Lake Erie provides drinking water for 11 million people — 3 million of them in Ohio, including 1.4 million in Cleveland.

The Cleveland Water Department pumps water throughout Cuyahoga County and parts of five other counties, from four separate treatment plants, each with its own intake crib in Lake Erie.

(The 5-mile crib is the only one visible above water; it’s 3.5 miles from the Cleveland shoreline but 5 miles from the Kirtland Pump Station, which then pushes it to the Baldwin treatment plant near University Circle.)

“We are water rich here,” said Water Commissioner Alex Margevicius. “We’re blessed to be on Lake Erie.”

The department began in 1856, with a pump station at West 45th Street. The city didn’t treat the water until cholera and typhoid broke out at the turn of the 20th century.

The city built its first filtration plant, the Garrett A. Morgan Water Treatment Plant, in 1916 and extended the intake crib miles farther into the lake to get away from pollution near shore. Workers digging the tunnel hit a gas pocket on July 24, 1916, and were trapped until Garrett A. Morgan and his brother used Morgan’s newly invented gas mask to rescue them.

Now the Morgan plant is seven red brick buildings you can see from the Shoreway, with $177 million in renovation between 2001 and 2012.

The plant, with 32 employees, is fully automated and can be run from a single control room. It pushes it raw lake water and over about 16 hours, transforms it to pristine drinking water, through cleaning processes and chemicals that can often be found in your home.

Cleveland Water is armed with monitoring technology and prepared to deal with toxic algae and dead zone.

“We don’t take algae for granted,” Margevicius said. “We are constantly on alert, but highly confident our treatment plan could remove it.”

Zebra and quagga mussels aren’t a real concern, since the mussels grow only about 6 inches thick on the 7- and 9-foot-wide tunnels. (Every few years officials send down a scuba diver to vacuum up the shells.)

From every stage of treatment, water samples are piped into a laboratory, where workers can test it.

Workers taste-test the water every day. “We’re kind of paranoid,” said plant manager Gerald Kinzel.

How does the plant clean and purify Lake Erie water? RocktheLake toured the Morgan plant to show how Lake Erie becomes drinking water.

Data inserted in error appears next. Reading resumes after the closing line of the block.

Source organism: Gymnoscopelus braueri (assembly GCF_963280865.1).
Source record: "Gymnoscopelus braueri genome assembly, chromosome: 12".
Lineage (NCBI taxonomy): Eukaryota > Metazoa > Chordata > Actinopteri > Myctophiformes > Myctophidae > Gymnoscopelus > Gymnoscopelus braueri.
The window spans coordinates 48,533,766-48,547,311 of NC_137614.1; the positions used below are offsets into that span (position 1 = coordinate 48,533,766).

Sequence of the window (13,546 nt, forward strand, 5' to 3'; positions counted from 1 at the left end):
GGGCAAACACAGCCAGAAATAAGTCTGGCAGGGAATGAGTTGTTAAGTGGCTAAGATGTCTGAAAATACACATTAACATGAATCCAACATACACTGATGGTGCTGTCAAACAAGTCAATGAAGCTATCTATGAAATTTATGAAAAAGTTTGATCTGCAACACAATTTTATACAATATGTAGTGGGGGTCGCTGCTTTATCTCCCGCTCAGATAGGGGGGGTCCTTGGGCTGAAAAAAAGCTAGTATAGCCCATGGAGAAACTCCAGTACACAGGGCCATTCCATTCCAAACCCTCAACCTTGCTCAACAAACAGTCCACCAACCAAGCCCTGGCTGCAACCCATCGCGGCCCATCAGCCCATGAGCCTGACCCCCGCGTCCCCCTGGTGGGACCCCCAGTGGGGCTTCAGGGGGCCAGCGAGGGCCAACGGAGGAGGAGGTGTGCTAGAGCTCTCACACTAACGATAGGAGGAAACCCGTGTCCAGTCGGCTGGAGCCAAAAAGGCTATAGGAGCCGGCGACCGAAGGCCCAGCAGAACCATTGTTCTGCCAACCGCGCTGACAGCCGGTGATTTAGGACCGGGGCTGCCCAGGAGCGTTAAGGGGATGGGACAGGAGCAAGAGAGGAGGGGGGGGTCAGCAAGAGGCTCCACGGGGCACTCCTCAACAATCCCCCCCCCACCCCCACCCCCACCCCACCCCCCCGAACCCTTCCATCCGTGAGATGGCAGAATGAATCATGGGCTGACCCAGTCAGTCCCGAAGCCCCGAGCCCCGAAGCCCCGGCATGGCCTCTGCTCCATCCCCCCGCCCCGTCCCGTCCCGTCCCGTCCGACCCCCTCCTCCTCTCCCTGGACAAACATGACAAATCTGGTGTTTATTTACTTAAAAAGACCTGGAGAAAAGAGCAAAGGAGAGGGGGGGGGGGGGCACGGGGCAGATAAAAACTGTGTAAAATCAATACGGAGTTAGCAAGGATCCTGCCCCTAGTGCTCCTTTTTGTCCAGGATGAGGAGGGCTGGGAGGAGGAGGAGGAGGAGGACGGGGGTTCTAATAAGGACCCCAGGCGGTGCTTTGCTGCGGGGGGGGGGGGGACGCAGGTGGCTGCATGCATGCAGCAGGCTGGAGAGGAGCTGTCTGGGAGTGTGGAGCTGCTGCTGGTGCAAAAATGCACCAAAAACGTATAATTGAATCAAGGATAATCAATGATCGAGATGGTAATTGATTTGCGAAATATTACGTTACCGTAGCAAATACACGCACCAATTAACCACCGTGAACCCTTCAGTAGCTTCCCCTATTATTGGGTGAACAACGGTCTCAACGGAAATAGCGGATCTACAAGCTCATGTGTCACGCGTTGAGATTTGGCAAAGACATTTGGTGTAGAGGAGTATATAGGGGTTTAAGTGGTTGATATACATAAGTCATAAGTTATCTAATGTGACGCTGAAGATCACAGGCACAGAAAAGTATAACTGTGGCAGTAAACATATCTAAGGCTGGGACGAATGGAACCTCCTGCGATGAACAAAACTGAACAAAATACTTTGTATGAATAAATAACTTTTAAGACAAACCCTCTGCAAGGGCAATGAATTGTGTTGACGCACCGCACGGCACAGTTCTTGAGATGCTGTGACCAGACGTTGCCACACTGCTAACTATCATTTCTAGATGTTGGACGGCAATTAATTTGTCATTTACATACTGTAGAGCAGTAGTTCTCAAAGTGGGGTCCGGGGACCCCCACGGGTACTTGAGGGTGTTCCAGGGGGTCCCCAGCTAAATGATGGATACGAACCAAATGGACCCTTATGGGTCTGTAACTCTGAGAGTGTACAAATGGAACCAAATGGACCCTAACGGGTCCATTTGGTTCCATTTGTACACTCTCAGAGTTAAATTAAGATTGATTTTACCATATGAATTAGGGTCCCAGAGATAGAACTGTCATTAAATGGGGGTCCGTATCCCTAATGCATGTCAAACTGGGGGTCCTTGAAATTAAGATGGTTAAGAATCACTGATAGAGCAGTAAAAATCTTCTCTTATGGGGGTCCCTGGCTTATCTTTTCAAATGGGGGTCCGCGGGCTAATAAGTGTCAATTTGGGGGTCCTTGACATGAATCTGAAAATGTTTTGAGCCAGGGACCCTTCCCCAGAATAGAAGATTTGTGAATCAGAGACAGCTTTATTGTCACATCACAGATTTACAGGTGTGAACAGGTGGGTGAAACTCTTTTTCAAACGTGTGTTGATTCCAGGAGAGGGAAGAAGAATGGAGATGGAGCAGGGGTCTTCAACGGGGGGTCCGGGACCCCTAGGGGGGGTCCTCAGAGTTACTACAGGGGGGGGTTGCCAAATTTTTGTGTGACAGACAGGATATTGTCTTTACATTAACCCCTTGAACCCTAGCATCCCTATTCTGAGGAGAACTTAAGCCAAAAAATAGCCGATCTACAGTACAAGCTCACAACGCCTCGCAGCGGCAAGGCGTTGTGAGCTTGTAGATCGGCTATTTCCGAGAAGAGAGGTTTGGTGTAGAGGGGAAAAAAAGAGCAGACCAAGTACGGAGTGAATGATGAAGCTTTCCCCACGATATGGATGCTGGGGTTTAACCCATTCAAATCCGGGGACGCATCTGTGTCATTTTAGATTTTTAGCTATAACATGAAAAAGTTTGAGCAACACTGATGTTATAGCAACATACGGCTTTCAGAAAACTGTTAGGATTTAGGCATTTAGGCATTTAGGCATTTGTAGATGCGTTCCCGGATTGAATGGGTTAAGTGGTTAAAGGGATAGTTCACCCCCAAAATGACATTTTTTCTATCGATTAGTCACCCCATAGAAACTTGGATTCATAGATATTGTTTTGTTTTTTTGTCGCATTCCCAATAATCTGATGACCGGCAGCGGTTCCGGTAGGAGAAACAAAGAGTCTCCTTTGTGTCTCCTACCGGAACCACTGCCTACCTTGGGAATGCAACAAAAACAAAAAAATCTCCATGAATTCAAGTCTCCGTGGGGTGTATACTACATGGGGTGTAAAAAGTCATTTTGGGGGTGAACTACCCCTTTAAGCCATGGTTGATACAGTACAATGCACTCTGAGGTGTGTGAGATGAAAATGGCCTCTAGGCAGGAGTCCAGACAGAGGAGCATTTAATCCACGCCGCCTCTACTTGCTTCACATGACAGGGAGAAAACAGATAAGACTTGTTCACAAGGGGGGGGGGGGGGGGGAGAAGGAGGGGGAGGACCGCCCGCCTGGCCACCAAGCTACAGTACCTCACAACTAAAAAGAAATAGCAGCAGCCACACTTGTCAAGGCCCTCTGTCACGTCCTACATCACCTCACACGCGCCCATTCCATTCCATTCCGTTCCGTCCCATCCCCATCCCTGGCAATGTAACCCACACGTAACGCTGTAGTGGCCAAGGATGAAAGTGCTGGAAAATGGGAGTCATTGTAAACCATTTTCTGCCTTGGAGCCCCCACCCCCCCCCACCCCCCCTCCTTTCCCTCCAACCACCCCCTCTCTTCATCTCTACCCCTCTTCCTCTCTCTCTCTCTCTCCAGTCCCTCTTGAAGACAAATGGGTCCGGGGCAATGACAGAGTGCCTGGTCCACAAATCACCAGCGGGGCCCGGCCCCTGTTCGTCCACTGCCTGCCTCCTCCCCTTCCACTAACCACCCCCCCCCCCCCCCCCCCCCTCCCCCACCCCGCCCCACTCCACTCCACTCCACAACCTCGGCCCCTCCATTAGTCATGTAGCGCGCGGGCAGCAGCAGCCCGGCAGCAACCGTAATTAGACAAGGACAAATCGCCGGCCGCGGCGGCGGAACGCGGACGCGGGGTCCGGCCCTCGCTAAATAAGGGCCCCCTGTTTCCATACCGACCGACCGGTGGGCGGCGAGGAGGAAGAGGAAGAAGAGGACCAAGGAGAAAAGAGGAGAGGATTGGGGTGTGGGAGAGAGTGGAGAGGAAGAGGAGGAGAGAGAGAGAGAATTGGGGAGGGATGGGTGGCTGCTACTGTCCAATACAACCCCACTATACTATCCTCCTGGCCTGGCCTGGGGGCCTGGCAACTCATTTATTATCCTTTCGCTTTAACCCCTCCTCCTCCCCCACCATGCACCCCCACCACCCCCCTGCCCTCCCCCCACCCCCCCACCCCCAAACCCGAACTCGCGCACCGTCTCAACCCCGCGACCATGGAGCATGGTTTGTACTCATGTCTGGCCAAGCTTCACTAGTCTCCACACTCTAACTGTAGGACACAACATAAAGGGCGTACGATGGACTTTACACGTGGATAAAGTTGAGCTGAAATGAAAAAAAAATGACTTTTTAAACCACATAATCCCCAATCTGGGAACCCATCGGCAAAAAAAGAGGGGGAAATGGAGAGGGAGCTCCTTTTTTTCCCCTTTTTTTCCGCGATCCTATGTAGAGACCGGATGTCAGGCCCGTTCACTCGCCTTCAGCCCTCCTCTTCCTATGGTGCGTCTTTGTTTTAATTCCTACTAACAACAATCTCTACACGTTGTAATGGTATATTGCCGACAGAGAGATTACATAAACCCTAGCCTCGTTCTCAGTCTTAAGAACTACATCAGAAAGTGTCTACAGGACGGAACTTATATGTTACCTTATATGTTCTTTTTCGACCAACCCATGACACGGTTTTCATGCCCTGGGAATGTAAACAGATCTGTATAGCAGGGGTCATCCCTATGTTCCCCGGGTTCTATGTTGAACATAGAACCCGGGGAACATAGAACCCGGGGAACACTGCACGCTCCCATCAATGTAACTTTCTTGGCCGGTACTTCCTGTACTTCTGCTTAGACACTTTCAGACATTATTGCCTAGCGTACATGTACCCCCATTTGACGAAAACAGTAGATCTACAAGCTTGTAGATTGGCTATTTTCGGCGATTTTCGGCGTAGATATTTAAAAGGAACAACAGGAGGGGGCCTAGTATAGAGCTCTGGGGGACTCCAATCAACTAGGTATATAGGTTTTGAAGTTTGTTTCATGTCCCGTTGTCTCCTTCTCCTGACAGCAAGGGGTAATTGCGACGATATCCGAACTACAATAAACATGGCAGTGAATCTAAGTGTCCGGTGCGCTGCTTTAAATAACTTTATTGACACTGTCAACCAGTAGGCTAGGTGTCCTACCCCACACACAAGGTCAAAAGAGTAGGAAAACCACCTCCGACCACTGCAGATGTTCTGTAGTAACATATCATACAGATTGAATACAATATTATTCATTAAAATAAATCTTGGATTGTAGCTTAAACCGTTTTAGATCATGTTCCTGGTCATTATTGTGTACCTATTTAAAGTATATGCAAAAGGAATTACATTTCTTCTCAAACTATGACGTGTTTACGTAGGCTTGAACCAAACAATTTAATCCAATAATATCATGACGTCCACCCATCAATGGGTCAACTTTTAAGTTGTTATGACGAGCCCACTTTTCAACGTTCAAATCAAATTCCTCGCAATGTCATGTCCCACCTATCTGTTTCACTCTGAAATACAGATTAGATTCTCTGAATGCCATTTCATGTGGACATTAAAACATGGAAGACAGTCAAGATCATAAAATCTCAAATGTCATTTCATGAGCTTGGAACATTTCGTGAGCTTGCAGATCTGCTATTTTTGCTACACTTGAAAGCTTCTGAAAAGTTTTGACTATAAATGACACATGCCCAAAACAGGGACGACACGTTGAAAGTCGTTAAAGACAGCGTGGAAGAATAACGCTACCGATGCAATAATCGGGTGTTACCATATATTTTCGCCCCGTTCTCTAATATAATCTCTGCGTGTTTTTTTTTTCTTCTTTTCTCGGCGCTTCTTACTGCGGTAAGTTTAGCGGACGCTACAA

Take a look at the video above.

Here are the basic steps, from Cleveland Water project coordinator Brenda Culler:

  1. Intake cribe, which has the first screens to remove larger debris like tree limbs and tires
  2. 7- and 9-foot intake pipes from the crib to the raw water pump building.
  3. Raw water pumps push water into water treatment plants
  4. Potassium permanganate is the first chemical added to control taste and odors, oxidize metals, and reduce the required amount of chlorine needed later.
  5. Powdered activated carbon added to control taste and odors.
  6. Travelling screens remove fish, shells, small rocks, etc.
  7. Alum is added, to clump sediment together 
  8. Water is rapidly mixed.
  9. Water flows slowly through flocculation tanks, allowing particles to clump together, in flecks called floc.
  10. Floc settles out in the settling basin, and resulting sediment is eventually sent to the Northeast Ohio Regional Sewer District
  11. Chlorine bleach is added.
  12. Water is pumped into the concrete filtration chambers, where it’s filtered through 2 feet of coal and 1 foot of sand.
  13. Chemicals are added: bleach, orthophosphate to inhibit corrosion of plumbing fixtures and to keep lead from leaching out of people’s pipes, and fluoride.
  14. Water takes eight hours to flow through the finished water reservoir.
  15. Primary pumps at the end of the treatment process are first in a series of pumps, tanks, towers and mains that push water out to customers’ homes.

Want to learn more about Cleveland Water? Attend the open house on May 12 at the Morgan plant.